Garry Page Biography

Garry Page has served 13 years in prison, between 1976 and 1989, of his indeterminate life sentence after being convicted of  malicious wounding with intent to inflict grievous bodily harm. Justice Maxwell deemed it necessary to deliver this sentence on Garry Page on account of his aggressive behaviour.

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While he was growing up, Garry lived with his abusive and alcoholic father. His father knocked him around a lot and forced him to fight. Garry began to retaliate and defended himself in response to the treatment he received from his father. He attacked his father, almost ending his life.

Garry, conscious of his behaviour and concerned about the impact he could have on the people around him, was proactive in seeking a solution. In 1972 Garry went to Callan Park to volunteer to have a bilateral amylgdalotomy, believing this serious surgical procedure could alleviate his aggressive behaviour. At Callan Park, Professor Kicoh diagnosed him as an aggressive psychopath and described his aggression as amounting to a ‘disability’ which warranted the operation. Despite his efforts, the operation did not provide the changes Garry hoped to achieve. The worst effect was the loss of memory, which Garry later found out, was not caused by the operation, but by alcohol consumption.

Garry found himself in a situation where he struggled to control his aggression and stabbed a man in a black out during a confrontation with a man at the Globe Hotel in Albury. He was charged with malicious wounding with intent to inflict grevious bodily harm and was sentenced to an indeterminate life sentence in 1976. Dr Reid, a consultant psychiatrist to the Prison Medical Service, provided evidence at sentencing. He reaffirmed that he was a grossly aggressive psychopath, however the amygdaltomy procedure reduced his aggression to a considerable extent. He also noted that Garry was beyond help, as psychiatric treatment was unlikely to be effective and it was likely that he would reoffend. For Justice Maxwell this made Garry’s indeterminate incarceration necessary for the protection of the public.  This sentence enables Executive authorities to determine if release is appropriate. The severity of the sentence was appealed, arguing that the case did not call for the maximum sentence, but this was unsuccessful.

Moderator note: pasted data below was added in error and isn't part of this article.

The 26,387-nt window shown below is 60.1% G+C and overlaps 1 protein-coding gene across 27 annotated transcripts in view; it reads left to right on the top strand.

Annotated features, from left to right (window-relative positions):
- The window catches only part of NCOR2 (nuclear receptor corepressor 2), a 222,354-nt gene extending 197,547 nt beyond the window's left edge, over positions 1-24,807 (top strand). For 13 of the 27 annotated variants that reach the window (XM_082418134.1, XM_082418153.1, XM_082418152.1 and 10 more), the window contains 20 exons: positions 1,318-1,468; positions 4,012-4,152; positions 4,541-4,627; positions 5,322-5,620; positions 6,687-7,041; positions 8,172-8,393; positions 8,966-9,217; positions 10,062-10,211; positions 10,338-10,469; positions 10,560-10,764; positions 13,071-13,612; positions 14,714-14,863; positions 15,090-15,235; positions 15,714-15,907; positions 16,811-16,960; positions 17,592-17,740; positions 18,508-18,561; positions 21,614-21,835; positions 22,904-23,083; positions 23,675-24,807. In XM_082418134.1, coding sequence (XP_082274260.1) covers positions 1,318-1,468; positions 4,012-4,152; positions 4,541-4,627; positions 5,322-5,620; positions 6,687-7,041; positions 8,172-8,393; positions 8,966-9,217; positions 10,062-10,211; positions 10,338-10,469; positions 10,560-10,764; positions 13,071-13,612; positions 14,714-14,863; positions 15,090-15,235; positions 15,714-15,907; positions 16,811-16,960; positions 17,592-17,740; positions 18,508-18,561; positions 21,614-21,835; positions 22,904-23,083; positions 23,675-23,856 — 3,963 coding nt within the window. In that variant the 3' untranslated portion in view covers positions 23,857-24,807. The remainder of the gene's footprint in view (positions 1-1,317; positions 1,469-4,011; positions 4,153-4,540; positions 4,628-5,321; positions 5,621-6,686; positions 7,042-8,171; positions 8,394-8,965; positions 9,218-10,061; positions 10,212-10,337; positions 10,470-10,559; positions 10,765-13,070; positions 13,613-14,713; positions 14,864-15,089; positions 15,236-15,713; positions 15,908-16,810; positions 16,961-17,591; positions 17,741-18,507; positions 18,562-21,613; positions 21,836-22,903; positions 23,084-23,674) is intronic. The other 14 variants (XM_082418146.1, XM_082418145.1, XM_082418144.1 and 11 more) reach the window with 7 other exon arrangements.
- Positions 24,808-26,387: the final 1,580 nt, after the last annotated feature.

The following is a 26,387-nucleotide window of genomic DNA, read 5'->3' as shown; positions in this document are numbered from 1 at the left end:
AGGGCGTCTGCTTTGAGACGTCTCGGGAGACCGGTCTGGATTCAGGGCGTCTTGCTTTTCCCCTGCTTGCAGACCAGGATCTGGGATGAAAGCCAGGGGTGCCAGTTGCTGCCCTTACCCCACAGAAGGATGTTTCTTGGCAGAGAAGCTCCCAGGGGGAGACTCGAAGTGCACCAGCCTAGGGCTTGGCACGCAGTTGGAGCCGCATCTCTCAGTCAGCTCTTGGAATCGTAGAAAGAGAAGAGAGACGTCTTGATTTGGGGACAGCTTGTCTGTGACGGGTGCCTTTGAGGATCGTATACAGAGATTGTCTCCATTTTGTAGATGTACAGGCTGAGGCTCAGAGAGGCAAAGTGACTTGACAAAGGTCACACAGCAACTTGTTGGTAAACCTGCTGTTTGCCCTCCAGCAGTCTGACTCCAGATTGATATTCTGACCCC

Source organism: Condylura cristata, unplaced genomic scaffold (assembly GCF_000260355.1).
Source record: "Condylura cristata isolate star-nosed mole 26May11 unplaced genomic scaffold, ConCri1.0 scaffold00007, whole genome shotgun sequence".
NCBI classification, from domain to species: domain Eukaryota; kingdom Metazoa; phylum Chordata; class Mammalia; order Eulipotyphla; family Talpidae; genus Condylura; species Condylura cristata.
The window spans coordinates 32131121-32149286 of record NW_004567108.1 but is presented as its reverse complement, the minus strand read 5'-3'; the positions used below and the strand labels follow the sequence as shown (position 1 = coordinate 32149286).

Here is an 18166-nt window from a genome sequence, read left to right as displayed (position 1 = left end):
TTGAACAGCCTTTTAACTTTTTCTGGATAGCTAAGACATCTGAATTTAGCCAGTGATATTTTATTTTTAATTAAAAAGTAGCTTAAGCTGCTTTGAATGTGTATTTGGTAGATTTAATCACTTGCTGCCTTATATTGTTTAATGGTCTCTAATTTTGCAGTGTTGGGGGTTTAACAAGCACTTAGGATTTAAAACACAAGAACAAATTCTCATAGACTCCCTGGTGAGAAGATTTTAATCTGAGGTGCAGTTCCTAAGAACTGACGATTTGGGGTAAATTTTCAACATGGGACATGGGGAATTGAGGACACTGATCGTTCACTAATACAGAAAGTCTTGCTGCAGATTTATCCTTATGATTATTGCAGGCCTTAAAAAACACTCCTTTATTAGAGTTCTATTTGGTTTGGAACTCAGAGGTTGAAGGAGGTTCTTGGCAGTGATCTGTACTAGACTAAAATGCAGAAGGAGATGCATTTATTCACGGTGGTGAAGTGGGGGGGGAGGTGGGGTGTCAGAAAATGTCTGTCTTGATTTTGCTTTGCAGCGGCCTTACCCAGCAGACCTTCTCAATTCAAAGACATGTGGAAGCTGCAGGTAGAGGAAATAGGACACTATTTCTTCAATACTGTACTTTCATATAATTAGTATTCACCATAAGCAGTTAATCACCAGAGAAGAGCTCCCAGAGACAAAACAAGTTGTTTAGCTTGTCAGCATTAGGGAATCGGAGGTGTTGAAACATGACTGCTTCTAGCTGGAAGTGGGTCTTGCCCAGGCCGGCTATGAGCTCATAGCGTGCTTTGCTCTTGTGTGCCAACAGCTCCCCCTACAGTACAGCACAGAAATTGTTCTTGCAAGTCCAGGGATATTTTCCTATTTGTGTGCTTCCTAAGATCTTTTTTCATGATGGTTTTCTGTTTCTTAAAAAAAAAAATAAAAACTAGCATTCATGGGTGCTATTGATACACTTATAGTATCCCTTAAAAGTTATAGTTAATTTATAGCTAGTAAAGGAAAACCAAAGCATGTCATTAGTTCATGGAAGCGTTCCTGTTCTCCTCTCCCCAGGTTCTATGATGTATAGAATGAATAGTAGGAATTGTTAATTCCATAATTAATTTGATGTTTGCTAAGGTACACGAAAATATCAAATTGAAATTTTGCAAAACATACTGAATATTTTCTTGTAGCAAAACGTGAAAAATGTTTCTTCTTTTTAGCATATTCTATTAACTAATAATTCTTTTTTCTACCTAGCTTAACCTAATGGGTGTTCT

Corrective Services failed to provide any support for the first nine years while Garry was incarcerated. He felt they were useless and did not assist in empowering him to change his behaviour. Support services were provided externally by Alcoholics Anonymous, in early 1977, where he received particular assistance from members of AA. At the third AA meeting, Jim from Seaforth discussed blackouts which led Garry to associate his experiences to alcoholism and diagnose the problem. Through recognising that alcohol fuelled his violent and aggressive behaviour, Garry was able to learn his triggers and control them so he is better able to self- manage his behaviour.

In 1985 his improvement was further evidenced by his reduced security classification to B, and then in 1986 to C2. He also participated in a bricklaying course and was approved for the Work Release Program in 1987.

In 1989 the Parole Board recommended his release on licence after having spent 13 years 4 months and 16 days in custody. Evidence given by Dr Reid in 1985, painted a picture of a changed man. In meeting with Garry at this time he was described as being cooperative, friendly and reasonable after realising that his behaviour has been connected with alcohol. In giving evidence to the Board Dr Reid explained that Garry’s transformation was remarkable and largely attributed to his proactive engagement with the AA and his commitment to sobriety.

In 2002 his application for the determination of his life sentence was before the Supreme Court. They found that the fears formed in 1976 of the danger Garry could cause have not materialised. The Court fixed his sentence for 20 years, with 15 years non-parole.

Garry continues to attend 3-4 AA meetings a week and has remained sober.  He lives a settled life and assists the community. Garry has been a boxing and martial arts coach at the PCYC at Woolloomooloo for a period of eight years and has lectured teenagers at Randwick TAFE who have come to the attention of police about the problems with breaking the law.

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